It is sometimes possible to raise a child well, without using physical pain as a teaching tool. But if a parent finds it necessary to use corporal punishment, it should be the punishment-of-the-last-resort. If you have to spank a child frequently, it’s not working; find out what does. Finally, never inflict pain on your child when you’re angry. All you will teach him or her is to role-model that it’s okay to hit when you’re angry. After a calmly-administered spanking, make sure the child understands why you felt the need to spank in this instance, and express your love, verbally or with a hug. If you slip, like my father did, you owe the child an apology.

Learning anger management doesn’t mean you won’t get angry anymore. Everybody gets angry sometimes- except maybe the Dalai Lama. My definition of practicing anger management is that you can still make good decisions, no matter how angry you are. You don’t do or say things you’ll regret later. As with stress management, the first step in learning to manage your anger is a self-assessment. Knowing the “why” of your anger problem isn’t as important as knowing the “whats.”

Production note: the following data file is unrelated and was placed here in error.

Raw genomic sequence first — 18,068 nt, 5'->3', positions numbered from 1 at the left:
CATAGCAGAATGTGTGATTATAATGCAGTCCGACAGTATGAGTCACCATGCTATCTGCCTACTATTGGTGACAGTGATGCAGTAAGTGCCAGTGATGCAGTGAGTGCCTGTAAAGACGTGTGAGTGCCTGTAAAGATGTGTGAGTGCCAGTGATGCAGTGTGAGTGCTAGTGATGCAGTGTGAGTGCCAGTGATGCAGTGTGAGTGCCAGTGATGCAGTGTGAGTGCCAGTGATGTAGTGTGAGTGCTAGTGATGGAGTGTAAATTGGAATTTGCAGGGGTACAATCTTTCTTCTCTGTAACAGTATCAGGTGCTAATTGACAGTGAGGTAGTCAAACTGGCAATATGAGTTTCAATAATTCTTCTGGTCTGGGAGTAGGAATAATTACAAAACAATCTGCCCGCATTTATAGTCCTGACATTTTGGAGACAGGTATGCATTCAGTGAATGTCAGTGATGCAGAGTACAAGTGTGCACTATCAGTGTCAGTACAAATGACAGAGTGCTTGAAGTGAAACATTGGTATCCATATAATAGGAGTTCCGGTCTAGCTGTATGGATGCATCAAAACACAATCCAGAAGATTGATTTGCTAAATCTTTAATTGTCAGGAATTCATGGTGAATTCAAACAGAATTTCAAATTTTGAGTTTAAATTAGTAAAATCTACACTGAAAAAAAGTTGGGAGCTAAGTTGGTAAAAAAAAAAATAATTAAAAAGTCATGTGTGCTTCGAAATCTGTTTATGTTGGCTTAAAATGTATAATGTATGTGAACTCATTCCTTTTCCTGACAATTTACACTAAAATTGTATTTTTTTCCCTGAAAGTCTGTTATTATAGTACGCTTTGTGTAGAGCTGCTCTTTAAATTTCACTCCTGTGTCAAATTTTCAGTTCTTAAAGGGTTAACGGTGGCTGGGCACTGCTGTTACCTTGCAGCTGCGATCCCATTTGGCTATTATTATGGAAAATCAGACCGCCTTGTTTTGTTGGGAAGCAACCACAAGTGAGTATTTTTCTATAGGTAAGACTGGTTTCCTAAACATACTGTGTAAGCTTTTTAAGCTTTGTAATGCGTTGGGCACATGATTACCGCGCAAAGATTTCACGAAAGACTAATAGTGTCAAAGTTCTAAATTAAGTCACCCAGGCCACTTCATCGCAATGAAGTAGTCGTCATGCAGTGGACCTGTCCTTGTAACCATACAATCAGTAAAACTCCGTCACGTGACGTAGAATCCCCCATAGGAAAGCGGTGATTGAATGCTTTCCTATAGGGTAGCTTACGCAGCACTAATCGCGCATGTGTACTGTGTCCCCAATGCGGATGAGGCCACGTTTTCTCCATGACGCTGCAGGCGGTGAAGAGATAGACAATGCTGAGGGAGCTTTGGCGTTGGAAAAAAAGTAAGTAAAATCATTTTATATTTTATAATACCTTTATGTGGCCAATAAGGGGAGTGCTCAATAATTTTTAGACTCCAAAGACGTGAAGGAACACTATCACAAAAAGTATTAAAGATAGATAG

How does your anger typically manifest? Aggression, passive-aggression? Physical harm to self or others? Verbal aggression? How does your anger management problem affect your life? What are the predictable triggers  for your anger reactions? What are your cues? (Physical signs that you’re angry, such as a rapid heartbeat or a flushed face.) Once you’ve completed your assessment, you’re ready to try out whatever physical and mental anger management techniques you think might help you to change your behavior.

Physical anger management. If one of your cues for anger is rapid breathing, you can learn breath control. If muscle tension is a cue, you can learn to relax the muscles you typically tense when you’re angry. The key is becoming mindful of your triggers and cues. You can learn to physicalize your anger in a non-threatening and non-destructive manner, jogging, or doing pushups, or working out on a punching bag. If you can walk away from the situation that triggered you, you might be able to regain your cool quickly. Other factors in physical anger management are  adequate sleep and good nutrition.